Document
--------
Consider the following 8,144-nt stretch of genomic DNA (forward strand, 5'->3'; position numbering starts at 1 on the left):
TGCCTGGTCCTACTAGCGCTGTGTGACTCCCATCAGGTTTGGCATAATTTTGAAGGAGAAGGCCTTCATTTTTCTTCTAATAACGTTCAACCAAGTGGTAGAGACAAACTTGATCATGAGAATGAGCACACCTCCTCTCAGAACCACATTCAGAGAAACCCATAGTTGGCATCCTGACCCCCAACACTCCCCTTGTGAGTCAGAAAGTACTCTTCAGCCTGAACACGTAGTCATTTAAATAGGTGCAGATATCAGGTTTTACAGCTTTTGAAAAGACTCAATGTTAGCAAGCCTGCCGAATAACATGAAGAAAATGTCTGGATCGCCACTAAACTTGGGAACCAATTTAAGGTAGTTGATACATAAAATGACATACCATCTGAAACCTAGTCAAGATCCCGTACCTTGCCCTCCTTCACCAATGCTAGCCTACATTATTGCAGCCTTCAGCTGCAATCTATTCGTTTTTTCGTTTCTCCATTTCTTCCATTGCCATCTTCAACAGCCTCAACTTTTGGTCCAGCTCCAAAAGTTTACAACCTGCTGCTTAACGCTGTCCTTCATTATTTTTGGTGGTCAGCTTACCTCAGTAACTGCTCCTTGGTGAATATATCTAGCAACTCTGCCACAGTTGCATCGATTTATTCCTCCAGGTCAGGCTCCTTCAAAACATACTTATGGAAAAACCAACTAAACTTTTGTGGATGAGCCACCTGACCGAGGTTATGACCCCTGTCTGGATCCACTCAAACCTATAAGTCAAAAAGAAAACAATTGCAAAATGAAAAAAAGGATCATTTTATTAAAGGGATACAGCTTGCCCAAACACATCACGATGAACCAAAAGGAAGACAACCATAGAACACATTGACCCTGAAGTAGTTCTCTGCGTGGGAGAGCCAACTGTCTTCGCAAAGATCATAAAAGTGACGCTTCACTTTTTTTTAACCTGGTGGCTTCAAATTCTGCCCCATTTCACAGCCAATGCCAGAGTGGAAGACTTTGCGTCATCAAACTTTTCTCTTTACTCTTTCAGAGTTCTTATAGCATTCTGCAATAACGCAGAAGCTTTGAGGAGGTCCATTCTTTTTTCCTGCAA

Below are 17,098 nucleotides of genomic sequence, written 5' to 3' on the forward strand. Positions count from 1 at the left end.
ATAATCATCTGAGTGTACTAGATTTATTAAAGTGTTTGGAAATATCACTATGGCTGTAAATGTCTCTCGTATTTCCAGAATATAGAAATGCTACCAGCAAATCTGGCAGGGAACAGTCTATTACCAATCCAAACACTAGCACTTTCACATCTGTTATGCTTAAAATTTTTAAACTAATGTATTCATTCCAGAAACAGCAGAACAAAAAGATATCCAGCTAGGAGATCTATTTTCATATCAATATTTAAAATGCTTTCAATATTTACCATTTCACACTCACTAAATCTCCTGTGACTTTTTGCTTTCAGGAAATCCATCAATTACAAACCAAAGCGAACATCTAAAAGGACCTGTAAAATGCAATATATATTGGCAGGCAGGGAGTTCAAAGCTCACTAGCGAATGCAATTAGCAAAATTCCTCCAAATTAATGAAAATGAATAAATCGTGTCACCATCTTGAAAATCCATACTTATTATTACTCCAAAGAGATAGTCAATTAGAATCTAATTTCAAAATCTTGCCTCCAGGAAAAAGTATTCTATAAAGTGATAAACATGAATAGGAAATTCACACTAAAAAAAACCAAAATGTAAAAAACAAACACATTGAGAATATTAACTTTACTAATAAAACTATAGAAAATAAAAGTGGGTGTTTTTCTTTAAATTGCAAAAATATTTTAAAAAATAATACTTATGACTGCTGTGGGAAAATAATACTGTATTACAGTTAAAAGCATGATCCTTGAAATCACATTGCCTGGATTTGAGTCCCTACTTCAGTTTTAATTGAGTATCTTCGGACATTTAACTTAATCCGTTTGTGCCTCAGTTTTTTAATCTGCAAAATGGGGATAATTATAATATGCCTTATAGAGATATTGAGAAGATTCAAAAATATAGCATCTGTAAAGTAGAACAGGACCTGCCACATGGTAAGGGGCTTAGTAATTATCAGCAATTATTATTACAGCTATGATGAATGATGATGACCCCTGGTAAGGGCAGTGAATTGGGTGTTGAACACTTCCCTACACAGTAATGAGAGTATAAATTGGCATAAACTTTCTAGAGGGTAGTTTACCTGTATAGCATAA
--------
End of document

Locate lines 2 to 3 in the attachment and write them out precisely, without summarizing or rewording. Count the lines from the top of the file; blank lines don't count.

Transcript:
TGCCTGGTCCTACTAGCGCTGTGTGACTCCCATCAGGTTTGGCATAATTTTGAAGGAGAAGGCCTTCATTTTTCTTCTAATAACGTTCAACCAAGTGGTAGAGACAAACTTGATCATGAGAATGAGCACACCTCCTCTCAGAACCACATTCAGAGAAACCCATAGTTGGCATCCTGACCCCCAACACTCCCCTTGTGAGTCAGAAAGTACTCTTCAGCCTGAACACGTAGTCATTTAAATAGGTGCAGATATCAGGTTTTACAGCTTTTGAAAAGACTCAATGTTAGCAAGCCTGCCGAATAACATGAAGAAAATGTCTGGATCGCCACTAAACTTGGGAACCAATTTAAGGTAGTTGATACATAAAATGACATACCATCTGAAACCTAGTCAAGATCCCGTACCTTGCCCTCCTTCACCAATGCTAGCCTACATTATTGCAGCCTTCAGCTGCAATCTATTCGTTTTTTCGTTTCTCCATTTCTTCCATTGCCATCTTCAACAGCCTCAACTTTTGGTCCAGCTCCAAAAGTTTACAACCTGCTGCTTAACGCTGTCCTTCATTATTTTTGGTGGTCAGCTTACCTCAGTAACTGCTCCTTGGTGAATATATCTAGCAACTCTGCCACAGTTGCATCGATTTATTCCTCCAGGTCAGGCTCCTTCAAAACATACTTATGGAAAAACCAACTAAACTTTTGTGGATGAGCCACCTGACCGAGGTTATGACCCCTGTCTGGATCCACTCAAACCTATAAGTCAAAAAGAAAACAATTGCAAAATGAAAAAAAGGATCATTTTATTAAAGGGATACAGCTTGCCCAAACACATCACGATGAACCAAAAGGAAGACAACCATAGAACACATTGACCCTGAAGTAGTTCTCTGCGTGGGAGAGCCAACTGTCTTCGCAAAGATCATAAAAGTGACGCTTCACTTTTTTTTAACCTGGTGGCTTCAAATTCTGCCCCATTTCACAGCCAATGCCAGAGTGGAAGACTTTGCGTCATCAAACTTTTCTCTTTACTCTTTCAGAGTTCTTATAGCATTCTGCAATAACGCAGAAGCTTTGAGGAGGTCCATTCTTTTTTCCTGCAA

Below are 17,098 nucleotides of genomic sequence, written 5' to 3' on the forward strand. Positions count from 1 at the left end.